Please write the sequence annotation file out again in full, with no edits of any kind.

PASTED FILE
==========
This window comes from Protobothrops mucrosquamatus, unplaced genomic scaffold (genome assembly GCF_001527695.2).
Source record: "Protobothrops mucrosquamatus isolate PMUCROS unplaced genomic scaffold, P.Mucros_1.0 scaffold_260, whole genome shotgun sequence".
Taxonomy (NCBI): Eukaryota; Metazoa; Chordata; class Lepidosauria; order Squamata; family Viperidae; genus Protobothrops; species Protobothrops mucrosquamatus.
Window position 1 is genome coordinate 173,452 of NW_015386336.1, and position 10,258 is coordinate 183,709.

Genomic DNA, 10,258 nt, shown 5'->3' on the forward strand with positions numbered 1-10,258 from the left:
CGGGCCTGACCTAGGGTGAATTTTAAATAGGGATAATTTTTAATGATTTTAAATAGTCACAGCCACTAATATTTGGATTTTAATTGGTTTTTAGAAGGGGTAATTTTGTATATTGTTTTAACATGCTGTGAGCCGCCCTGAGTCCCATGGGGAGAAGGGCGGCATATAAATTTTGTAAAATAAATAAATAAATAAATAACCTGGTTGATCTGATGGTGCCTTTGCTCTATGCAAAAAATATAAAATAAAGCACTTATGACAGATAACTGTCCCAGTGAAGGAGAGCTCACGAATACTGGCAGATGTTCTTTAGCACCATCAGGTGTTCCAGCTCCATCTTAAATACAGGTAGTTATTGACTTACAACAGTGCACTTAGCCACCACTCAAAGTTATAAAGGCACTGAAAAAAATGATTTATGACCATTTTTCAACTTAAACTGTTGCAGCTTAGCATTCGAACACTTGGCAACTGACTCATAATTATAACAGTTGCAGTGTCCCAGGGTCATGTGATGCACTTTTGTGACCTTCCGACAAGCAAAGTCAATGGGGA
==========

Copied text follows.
This window comes from Protobothrops mucrosquamatus, unplaced genomic scaffold (genome assembly GCF_001527695.2).
Source record: "Protobothrops mucrosquamatus isolate PMUCROS unplaced genomic scaffold, P.Mucros_1.0 scaffold_260, whole genome shotgun sequence".
Taxonomy (NCBI): Eukaryota; Metazoa; Chordata; class Lepidosauria; order Squamata; family Viperidae; genus Protobothrops; species Protobothrops mucrosquamatus.
Window position 1 is genome coordinate 173,452 of NW_015386336.1, and position 10,258 is coordinate 183,709.

Genomic DNA, 10,258 nt, shown 5'->3' on the forward strand with positions numbered 1-10,258 from the left:
CGGGCCTGACCTAGGGTGAATTTTAAATAGGGATAATTTTTAATGATTTTAAATAGTCACAGCCACTAATATTTGGATTTTAATTGGTTTTTAGAAGGGGTAATTTTGTATATTGTTTTAACATGCTGTGAGCCGCCCTGAGTCCCATGGGGAGAAGGGCGGCATATAAATTTTGTAAAATAAATAAATAAATAAATAACCTGGTTGATCTGATGGTGCCTTTGCTCTATGCAAAAAATATAAAATAAAGCACTTATGACAGATAACTGTCCCAGTGAAGGAGAGCTCACGAATACTGGCAGATGTTCTTTAGCACCATCAGGTGTTCCAGCTCCATCTTAAATACAGGTAGTTATTGACTTACAACAGTGCACTTAGCCACCACTCAAAGTTATAAAGGCACTGAAAAAAATGATTTATGACCATTTTTCAACTTAAACTGTTGCAGCTTAGCATTCGAACACTTGGCAACTGACTCATAATTATAACAGTTGCAGTGTCCCAGGGTCATGTGATGCACTTTTGTGACCTTCCGACAAGCAAAGTCAATGGGGA